Monday, March 9, 2015

Edmund Pettus Bridge

This weekend was the 50th Anniversary of the Martin Luther King March from Selma to Montgomery.  The issue at this time was the Right to Vote.  The Blacks had the right to vote, but here in the South, they were kept from registering to vote by Militant Police and other leaders by making unusual requirements such as being able to answer questions like “How many bubbles in a bar of Soap”  or making them stand in line outside the Registration place, only letting whites go in and then telling them the office was closed and they would have to come back another day.  The black people were prohibited from having any public meetings, so they met within their churches.  Browns Chapel in Selma was where the March originated.  The first March ended at the east end of the Edmund Pettus Bridge when the State Trooper where waiting for them to drive them back across the bridge.  That day is called, “Bloody Sunday”.  President Lyndon Johnson stepped in a prepared the way for the march to take place.  Only 300 people were allowed to cross the bridge and march to Montgomery, about 45 miles.  It took several days and they were fed by the people as they passed by their houses.  When they arrived in Montgomery, the march quickly became ten thousand marchers. Changes were made

Our District Leader asked that all 10 of the missionaries in our District meet in Selma at the parade route and give out pass -along cards and Books of Mormon.   We heard that they expected 10,000 people to come into Selma.  The number was much greater.  President Obama and President Bush and their families came to town. They were in the parade, but the safety precautions they have to take now days, we could only see the big black SUV’s that looked so formidable.  You could not see in the windows and they did not drive in a parade.   We left after the parade and had our District meeting and then we thought we would try to see the Presidents.  NO WAY!  There were cars parked everywhere you could think to park a car.  People walking and walking.  We later learned that President Obama spoke at the base of the bridge on the west side of the Alabama River.  About 2:30 the dignitaries started their march across the bridge.  President Obama, his wife and two daughters, President Bush and his wife and many other government officials made the march.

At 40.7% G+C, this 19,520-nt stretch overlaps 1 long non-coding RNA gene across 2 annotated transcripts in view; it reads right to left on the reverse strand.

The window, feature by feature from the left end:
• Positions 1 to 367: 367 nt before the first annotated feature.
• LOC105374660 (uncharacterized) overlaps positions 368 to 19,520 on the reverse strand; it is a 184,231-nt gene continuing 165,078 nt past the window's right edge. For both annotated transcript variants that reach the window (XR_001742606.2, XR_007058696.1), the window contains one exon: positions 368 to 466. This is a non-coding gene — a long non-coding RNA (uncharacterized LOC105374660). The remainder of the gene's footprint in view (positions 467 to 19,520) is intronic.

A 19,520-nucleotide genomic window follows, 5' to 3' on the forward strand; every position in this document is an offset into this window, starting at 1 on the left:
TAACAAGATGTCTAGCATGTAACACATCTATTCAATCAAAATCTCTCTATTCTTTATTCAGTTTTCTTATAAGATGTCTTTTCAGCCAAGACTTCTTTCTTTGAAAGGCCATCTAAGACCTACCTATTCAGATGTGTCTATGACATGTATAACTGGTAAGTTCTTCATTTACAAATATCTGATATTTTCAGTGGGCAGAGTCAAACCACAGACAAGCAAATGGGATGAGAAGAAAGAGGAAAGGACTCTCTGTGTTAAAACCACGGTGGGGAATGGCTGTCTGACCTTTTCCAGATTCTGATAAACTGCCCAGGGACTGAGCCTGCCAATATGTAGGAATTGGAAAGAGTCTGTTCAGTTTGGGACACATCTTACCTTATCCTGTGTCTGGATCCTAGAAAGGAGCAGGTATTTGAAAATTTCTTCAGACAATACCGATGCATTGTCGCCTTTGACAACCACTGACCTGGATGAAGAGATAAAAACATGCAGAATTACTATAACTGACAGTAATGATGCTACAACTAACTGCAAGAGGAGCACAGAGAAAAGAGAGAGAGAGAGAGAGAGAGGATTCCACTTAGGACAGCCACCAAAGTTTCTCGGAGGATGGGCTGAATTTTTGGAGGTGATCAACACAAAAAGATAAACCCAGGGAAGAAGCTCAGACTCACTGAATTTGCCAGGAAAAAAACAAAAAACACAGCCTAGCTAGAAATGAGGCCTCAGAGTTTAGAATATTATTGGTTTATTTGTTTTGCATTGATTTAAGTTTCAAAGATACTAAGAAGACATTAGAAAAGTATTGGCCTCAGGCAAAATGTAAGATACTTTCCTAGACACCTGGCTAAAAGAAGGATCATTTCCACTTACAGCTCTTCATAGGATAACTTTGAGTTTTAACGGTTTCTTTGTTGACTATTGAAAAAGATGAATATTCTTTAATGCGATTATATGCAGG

Today, Sunday, the official reenactment of the Bridge Crossing took place.  The people were lined up from onside of the street to the other...shoulder to shoulder; standing in line more than a block long.  It was estimated that there were 50,000 people making the crossing.    Because we were just young adults (22 years old) when this all took place, it was a special opportunity to be here at this anniversary. 

We just wanted to share this experience with y’all.  We are so grateful to live in the part of the world we live in and to have grown up with such freedom and to have been taught that we are all God’s children and to treat them as such.  We love each of you and pray for you happiness and obedience.  Love Grandma and Grandpa

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